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Oak Harbor choir program recital explores 800 years of music
Music has changed drastically in just the past 20 years — imagine how it has changed in the past 800 years. A lecture-recital presented by Oak Harbor High School Choir Director Darren McCoy will begin with a time when music wasn’t written down and the idea of harmony didn’t exist.
“The Art in Music” recital takes place at 7 p.m. Saturday, Nov. 17 at Oak Harbor High School. Tickets cost $5 and are available at the door or by emailing firstname.lastname@example.org. Proceeds benefit the choir department.
McCoy, who is the recipient of the KCTS 9 Golden Apple award and who was voted best teacher through the Whidbey News-Times’ Best of Whidbey awards in 2012, will be joined by community members including Oak Harbor City Councilwoman Tara Hizon, Oak Harbor Christian School voice teacher Meredith Reichman, Whidbey Playhouse actress Heather Good and other local musicians.
Music and a slideshow will guide the audience through the past 800 years of music, how it evolved and how it affected or was affected by world events.
“I wanted to do a recital that was both entertaining to see kinds of music people don’t really do anymore live, and something that would be educational for students,” McCoy said.
McCoy started planning the recital months ago and has put a great deal of research into the lecture. Not only did he search for music that was most important during each era, but he researched how world events reflected the music of the era.
For example, “Dies Irae” is part of a chant for a requiem mass for the dead. It translates as “Day of Wrath,” McCoy said.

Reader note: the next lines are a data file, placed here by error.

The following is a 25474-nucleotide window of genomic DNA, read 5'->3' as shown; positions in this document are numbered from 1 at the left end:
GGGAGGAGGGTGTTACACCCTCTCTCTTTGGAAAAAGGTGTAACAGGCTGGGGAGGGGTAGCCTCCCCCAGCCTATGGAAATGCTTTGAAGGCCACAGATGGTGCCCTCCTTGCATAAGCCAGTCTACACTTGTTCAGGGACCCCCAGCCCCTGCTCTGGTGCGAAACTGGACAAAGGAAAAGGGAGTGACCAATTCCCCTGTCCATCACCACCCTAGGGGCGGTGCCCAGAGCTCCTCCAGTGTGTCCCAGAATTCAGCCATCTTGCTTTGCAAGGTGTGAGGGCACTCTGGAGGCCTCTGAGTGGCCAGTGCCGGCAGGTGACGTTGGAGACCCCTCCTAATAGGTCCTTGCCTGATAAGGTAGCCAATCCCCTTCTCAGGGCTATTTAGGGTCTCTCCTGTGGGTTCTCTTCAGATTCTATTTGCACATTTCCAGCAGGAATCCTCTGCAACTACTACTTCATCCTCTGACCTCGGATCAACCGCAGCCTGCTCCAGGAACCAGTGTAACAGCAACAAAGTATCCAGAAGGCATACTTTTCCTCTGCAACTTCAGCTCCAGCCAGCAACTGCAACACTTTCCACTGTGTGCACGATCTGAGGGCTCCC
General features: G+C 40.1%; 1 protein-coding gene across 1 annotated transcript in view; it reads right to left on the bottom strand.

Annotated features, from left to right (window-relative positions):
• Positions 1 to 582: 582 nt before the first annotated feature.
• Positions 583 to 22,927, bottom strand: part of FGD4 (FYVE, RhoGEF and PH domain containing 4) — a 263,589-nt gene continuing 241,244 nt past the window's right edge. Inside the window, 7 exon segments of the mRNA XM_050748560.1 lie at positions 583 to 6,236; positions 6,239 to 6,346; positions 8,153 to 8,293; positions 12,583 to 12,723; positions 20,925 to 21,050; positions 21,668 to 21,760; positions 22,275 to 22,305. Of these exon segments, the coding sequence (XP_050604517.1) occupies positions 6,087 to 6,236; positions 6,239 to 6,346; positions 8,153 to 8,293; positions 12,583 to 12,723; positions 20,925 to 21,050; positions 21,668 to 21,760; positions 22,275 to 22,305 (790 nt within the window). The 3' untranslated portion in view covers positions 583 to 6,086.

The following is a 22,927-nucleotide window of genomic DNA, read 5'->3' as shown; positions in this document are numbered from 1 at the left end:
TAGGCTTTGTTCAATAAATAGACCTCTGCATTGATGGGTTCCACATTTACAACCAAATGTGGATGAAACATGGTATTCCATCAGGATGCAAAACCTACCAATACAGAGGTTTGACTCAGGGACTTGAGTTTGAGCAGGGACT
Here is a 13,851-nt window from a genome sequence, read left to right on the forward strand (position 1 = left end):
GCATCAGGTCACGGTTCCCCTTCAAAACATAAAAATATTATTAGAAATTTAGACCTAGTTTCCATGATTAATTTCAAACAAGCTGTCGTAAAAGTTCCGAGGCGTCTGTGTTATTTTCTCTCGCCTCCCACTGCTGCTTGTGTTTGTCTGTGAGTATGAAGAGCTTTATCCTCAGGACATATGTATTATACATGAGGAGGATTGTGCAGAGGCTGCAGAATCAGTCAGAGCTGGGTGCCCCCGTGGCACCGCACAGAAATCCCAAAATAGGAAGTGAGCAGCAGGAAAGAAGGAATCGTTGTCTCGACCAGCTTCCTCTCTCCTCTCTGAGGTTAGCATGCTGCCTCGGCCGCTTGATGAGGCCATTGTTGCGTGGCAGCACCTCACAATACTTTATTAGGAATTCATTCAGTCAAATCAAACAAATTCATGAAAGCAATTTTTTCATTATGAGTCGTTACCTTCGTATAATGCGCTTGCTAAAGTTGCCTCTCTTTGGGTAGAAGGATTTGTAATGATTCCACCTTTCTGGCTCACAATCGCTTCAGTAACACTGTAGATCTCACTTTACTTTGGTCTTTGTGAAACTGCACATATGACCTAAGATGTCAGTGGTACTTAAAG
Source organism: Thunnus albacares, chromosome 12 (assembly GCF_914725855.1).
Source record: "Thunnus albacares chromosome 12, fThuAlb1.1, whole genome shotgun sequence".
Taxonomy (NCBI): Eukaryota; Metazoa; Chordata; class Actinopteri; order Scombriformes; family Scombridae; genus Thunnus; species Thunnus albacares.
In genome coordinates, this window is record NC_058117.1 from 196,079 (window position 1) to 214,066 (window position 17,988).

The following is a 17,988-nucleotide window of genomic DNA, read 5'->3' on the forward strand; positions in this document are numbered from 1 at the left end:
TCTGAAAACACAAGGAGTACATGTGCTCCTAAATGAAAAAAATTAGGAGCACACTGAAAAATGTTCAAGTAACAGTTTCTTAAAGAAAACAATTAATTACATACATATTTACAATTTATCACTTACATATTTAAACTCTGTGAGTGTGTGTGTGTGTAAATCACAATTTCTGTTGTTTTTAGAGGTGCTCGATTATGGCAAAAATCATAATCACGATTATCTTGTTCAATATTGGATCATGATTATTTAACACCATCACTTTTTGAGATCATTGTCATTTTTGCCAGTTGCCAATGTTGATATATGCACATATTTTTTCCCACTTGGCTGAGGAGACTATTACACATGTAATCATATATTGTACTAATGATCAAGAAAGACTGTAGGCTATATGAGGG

“It’s the perfect kind of explanation for what’s going on in the world,” McCoy said. The Crusades were in full swing at the time, and Genghis Khan had killed about 20 percent of the people in the world. Then followed the Black Plague, again decimating the population, McCoy said.
While McCoy said he doesn’t expect people to fall in love with classical music by hearing more of it, “I think it is the human condition to like to learn.”
“Knowing where music actually came from gives them an appreciation for just how much music has grown and how much it actually affects their life, whether they know it or not,” McCoy continued.
A lot of people in this community do like classical music, McCoy said, and they may enjoy hearing how it changed “from before it was written down to the time of Napoleon to George Washington.”
“People sometimes need a timeline,” McCoy said. “And it’s a lot more fun than a recital where you sing seven songs and then you’re done.”
Through this fundraiser, McCoy said he hopes to raise money for the choir program to buy microphones for the stage. These would benefit the entire high school music program as well as community groups that use the high school’s stage.